Russian Rubix Center Square Test

Russian Rubix 1st Block
Russian Rubix 1st Block

The center of the Russian Rubix blocks has been bothering me.

The block is put together like a four patch. to build the 4 patch, you add large and small triangles to the octagons. This makes the block really easy to put together (you should still buy the pattern).

The problem is that this type of construction means that there are four seams that meet in the center creating a very distinct seam line. I have had this block up on the design wall trying to decide if I can live with the seam lines or if I need to piece the block in a different way. Sometimes I can’t see the seam lines and sometimes they scream like a neon sign.

Russian Rubix block with solid center
Russian Rubix block with solid center

As I might have mentioned, I decided to cut a square and try piecing the block with a solid square.

As you, can see from the photo (bottom right), the center looks great – seam free and pristine. The bad news is those weird angles with which I need to sew the other parts of the block.


Some observations:

  • Print fabric with a large or distinct pattern would not work for the background. The messed up fabric design (from cutting up a large print or, for example, dot fabric) would scream at the viewer
  • Low intensity or solid fabric would work best.
  • Piecing the block with a solid center will end up with some weird angles to sew.

I don’t know where I will go from here. I will probably try to sew more parts of this block together to see if the piecing is as bad as I think it will be.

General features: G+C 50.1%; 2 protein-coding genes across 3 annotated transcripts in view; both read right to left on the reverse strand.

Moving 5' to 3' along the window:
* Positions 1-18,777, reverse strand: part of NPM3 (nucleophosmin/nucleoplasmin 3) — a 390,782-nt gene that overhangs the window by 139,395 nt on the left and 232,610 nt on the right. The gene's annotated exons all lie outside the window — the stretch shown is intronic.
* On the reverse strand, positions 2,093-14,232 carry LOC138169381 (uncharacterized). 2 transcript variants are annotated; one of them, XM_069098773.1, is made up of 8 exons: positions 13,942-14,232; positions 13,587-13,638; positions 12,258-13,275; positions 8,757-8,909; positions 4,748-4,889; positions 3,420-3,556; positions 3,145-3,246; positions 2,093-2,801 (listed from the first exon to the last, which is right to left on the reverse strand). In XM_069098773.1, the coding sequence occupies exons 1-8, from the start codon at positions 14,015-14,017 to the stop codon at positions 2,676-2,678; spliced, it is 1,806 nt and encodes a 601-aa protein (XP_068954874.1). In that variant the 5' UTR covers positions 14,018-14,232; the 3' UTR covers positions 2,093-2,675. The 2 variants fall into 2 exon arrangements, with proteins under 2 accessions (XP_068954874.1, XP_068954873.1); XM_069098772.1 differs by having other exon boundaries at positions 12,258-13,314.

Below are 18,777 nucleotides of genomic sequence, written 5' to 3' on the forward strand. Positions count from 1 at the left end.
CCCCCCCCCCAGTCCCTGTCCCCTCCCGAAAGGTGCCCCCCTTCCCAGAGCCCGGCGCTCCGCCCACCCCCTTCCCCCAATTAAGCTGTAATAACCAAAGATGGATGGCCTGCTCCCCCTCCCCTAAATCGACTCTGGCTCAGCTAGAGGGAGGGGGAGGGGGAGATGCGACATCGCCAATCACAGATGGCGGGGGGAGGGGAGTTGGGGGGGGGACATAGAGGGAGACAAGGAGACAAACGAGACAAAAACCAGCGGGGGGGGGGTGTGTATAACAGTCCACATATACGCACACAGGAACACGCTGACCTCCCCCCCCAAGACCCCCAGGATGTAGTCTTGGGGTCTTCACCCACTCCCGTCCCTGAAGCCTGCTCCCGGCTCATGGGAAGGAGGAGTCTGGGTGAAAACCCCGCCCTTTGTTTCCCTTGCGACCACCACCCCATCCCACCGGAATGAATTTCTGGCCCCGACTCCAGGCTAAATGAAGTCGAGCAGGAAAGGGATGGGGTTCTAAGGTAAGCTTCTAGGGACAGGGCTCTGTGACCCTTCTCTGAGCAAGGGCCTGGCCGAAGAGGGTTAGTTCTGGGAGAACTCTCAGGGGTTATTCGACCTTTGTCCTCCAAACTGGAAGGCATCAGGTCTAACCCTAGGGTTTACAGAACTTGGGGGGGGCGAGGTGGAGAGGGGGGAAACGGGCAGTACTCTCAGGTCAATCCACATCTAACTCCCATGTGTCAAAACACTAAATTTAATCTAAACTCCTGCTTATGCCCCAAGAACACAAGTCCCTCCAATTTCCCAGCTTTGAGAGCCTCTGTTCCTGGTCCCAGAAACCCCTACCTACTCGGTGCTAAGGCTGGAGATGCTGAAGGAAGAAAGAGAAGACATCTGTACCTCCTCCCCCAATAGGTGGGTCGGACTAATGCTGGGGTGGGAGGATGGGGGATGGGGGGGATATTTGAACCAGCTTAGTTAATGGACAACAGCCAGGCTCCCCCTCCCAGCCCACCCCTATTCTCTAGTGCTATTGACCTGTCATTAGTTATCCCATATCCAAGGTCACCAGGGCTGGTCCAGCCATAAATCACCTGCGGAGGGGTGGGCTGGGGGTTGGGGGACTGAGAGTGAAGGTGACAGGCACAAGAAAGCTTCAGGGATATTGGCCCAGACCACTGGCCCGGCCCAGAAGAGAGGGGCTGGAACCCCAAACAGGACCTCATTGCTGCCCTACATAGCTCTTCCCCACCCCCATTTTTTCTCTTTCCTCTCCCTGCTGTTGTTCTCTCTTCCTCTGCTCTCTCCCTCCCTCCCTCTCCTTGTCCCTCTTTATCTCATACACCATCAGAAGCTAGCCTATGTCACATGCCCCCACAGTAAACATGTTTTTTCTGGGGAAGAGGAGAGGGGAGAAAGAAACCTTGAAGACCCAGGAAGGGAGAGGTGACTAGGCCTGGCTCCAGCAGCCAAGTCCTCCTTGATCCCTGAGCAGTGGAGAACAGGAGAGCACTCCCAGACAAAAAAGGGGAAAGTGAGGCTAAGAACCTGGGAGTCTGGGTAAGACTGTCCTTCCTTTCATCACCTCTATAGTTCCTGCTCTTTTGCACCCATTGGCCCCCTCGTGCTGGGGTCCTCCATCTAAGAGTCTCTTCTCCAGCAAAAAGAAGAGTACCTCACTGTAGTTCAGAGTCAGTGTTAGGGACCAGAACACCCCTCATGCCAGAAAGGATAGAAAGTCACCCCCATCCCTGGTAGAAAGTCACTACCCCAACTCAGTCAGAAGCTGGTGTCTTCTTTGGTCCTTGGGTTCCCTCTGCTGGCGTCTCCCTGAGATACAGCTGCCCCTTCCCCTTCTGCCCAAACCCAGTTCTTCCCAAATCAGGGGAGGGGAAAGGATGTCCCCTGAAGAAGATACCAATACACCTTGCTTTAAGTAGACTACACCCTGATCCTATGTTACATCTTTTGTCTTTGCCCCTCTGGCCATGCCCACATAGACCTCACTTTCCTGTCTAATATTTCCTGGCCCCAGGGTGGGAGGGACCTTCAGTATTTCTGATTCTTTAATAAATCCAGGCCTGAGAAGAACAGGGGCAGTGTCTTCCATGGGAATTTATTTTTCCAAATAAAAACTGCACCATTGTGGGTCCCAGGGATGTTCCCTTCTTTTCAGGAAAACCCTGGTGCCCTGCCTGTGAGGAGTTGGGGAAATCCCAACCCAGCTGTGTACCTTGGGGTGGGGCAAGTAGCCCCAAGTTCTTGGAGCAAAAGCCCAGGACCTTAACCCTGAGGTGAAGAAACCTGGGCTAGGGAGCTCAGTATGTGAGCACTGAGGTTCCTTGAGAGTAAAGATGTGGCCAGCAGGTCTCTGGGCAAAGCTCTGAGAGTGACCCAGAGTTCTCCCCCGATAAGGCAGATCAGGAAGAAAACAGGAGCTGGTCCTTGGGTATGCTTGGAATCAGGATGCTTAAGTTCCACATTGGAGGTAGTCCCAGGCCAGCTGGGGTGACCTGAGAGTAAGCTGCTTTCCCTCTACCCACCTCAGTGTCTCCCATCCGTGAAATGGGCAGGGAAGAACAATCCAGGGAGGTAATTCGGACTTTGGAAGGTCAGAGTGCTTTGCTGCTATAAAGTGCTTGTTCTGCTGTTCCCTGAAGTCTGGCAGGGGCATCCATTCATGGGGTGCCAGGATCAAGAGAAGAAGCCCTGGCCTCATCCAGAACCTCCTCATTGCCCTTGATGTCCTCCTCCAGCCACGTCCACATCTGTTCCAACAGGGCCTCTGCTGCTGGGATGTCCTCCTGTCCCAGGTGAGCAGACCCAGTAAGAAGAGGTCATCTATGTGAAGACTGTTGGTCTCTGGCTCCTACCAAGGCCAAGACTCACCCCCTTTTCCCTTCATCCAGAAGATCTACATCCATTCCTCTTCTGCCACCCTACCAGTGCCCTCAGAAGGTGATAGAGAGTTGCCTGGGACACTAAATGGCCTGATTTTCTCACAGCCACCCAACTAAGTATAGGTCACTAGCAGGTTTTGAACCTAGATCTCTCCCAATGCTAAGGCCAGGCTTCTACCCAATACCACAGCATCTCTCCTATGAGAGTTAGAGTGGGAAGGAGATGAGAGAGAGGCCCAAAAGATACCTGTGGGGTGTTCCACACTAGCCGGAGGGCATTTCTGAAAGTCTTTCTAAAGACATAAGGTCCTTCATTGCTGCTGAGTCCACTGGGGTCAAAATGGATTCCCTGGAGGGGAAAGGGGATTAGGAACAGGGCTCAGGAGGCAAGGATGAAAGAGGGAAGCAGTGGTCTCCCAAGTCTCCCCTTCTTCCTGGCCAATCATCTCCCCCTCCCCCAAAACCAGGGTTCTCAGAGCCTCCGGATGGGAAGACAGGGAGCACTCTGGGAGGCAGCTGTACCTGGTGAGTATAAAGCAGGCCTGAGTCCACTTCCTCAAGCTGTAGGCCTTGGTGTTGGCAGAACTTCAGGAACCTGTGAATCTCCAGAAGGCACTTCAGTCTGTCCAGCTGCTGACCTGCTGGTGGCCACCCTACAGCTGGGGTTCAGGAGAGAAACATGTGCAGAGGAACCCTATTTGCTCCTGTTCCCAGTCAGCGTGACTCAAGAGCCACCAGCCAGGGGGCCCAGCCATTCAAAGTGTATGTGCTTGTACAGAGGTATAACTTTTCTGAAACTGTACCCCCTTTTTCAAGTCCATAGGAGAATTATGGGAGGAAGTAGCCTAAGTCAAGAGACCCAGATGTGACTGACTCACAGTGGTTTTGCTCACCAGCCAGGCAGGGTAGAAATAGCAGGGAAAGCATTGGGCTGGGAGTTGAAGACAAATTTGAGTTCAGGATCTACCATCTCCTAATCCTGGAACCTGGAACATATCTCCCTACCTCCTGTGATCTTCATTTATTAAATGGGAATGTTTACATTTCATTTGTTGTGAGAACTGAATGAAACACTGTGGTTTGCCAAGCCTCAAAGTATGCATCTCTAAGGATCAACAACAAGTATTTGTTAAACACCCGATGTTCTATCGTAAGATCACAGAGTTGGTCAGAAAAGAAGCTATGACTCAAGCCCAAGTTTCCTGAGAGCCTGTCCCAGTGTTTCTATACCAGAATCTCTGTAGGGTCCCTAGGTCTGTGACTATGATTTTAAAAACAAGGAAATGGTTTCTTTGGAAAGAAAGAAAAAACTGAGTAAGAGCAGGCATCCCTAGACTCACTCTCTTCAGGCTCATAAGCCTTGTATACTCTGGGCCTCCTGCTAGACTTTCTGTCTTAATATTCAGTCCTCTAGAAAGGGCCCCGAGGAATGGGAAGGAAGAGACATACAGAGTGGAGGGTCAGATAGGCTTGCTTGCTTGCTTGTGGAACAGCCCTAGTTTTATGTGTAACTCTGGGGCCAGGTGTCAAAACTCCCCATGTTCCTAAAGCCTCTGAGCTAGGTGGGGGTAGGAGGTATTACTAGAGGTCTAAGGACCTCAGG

Russian Rubix posts:


Author: Jaye

Quiltmaker who enjoys writing and frozen chocolate covered bananas.

6 thoughts on “Russian Rubix Center Square Test”

  1. Hi Jaye, those seams in the center can work out fine if you plan a quilting design to disguise them. I quilted a beautiful quilt a while back that had a similar seam, and my friend wanted a round feather wreath design, which would have made bulls-eye in the open center. Instead I used an x-shaped feather, and those seams were not as prominent.

    1. Sally,
      Thank you for commenting! This is a great idea as those squares (instead of the triangles) would be possible, but I am not sure I want to fiddle with them. I’ll keep your idea in mind.

      1. Just another mention – use a light thread! I’ve seen several quilts pieced with grey or colored thread, and on light fabrics that can really make those seams more noticeable.

  2. Sally read my mind. I agree that the key to dealing with those seams is the quilting. Can you make a couple of sample blocks and play withe quilting ideas?

    1. That s a good idea. I will see what I can come up with. I “should” practice FMQ anyway in hopes that someday I will be able to do it well. Hmmm. Maybe tomorrow.

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